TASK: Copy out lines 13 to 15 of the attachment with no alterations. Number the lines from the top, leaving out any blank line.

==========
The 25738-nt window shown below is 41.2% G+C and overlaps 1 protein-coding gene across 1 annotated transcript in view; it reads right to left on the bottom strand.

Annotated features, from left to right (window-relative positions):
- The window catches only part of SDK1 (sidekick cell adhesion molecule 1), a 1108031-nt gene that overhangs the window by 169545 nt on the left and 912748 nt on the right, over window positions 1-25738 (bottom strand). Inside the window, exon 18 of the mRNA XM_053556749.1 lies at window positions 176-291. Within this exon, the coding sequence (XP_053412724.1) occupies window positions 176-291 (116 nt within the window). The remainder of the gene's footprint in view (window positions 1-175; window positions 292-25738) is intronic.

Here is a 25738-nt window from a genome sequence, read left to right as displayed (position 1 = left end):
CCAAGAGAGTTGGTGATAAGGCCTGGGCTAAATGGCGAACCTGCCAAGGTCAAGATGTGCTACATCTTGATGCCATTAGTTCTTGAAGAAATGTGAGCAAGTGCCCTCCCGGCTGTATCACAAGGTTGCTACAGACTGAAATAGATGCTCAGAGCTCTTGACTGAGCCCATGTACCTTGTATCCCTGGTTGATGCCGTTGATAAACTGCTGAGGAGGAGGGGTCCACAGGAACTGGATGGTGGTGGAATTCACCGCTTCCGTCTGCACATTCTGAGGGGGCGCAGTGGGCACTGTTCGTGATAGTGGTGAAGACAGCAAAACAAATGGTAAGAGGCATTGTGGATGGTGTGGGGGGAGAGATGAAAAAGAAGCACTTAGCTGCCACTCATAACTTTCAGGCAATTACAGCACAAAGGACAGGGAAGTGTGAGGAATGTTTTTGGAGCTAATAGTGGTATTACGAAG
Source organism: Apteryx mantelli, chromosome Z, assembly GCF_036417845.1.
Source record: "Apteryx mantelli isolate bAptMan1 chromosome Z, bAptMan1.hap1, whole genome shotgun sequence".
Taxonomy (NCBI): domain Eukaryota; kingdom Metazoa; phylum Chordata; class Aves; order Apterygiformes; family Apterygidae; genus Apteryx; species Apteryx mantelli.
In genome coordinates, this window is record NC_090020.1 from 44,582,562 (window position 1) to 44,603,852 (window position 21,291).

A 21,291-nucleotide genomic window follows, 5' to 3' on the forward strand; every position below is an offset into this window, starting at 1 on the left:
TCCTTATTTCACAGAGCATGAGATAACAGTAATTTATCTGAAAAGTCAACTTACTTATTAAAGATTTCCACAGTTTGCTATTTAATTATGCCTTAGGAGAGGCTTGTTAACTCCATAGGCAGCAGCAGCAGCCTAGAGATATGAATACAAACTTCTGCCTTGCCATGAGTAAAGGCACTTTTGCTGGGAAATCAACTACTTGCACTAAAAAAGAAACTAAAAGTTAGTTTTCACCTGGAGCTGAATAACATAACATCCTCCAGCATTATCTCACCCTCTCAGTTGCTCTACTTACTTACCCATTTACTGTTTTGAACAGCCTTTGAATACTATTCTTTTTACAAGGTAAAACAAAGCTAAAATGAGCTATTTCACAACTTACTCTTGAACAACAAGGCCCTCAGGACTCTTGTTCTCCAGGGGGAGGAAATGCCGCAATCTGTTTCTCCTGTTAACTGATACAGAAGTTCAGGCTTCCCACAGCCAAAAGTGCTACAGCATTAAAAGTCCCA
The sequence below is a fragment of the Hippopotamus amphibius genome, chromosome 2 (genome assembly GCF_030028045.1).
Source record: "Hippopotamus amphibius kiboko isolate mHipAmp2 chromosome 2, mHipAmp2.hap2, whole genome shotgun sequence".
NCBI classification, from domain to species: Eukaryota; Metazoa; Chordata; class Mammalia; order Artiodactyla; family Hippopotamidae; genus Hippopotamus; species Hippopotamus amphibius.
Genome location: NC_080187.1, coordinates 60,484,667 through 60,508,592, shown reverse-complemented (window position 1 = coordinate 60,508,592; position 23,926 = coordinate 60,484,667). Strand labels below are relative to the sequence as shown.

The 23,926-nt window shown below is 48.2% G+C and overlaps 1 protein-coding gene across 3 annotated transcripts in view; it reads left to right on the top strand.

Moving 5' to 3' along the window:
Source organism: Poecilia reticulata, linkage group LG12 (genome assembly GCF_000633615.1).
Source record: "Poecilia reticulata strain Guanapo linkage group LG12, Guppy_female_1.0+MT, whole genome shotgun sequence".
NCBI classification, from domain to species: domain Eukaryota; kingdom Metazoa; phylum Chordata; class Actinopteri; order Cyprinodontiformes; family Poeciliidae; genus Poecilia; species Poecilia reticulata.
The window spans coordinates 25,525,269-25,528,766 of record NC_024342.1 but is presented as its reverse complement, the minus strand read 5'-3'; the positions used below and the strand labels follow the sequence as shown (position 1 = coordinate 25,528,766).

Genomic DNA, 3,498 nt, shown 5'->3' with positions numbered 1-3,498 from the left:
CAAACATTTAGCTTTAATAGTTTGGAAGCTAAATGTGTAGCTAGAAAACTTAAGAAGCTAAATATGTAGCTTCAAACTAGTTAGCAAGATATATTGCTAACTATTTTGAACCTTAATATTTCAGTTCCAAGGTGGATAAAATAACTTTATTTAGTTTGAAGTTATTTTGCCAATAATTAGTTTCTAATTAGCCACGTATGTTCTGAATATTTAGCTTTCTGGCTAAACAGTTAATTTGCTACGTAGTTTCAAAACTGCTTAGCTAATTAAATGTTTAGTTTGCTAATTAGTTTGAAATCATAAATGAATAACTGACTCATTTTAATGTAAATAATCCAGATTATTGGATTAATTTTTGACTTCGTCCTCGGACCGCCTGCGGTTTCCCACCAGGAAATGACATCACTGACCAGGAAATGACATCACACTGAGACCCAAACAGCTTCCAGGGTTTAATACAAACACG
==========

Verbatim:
Source record: "Hippopotamus amphibius kiboko isolate mHipAmp2 chromosome 2, mHipAmp2.hap2, whole genome shotgun sequence".
NCBI classification, from domain to species: Eukaryota; Metazoa; Chordata; class Mammalia; order Artiodactyla; family Hippopotamidae; genus Hippopotamus; species Hippopotamus amphibius.
Genome location: NC_080187.1, coordinates 60,484,667 through 60,508,592, shown reverse-complemented (window position 1 = coordinate 60,508,592; position 23,926 = coordinate 60,484,667). Strand labels below are relative to the sequence as shown.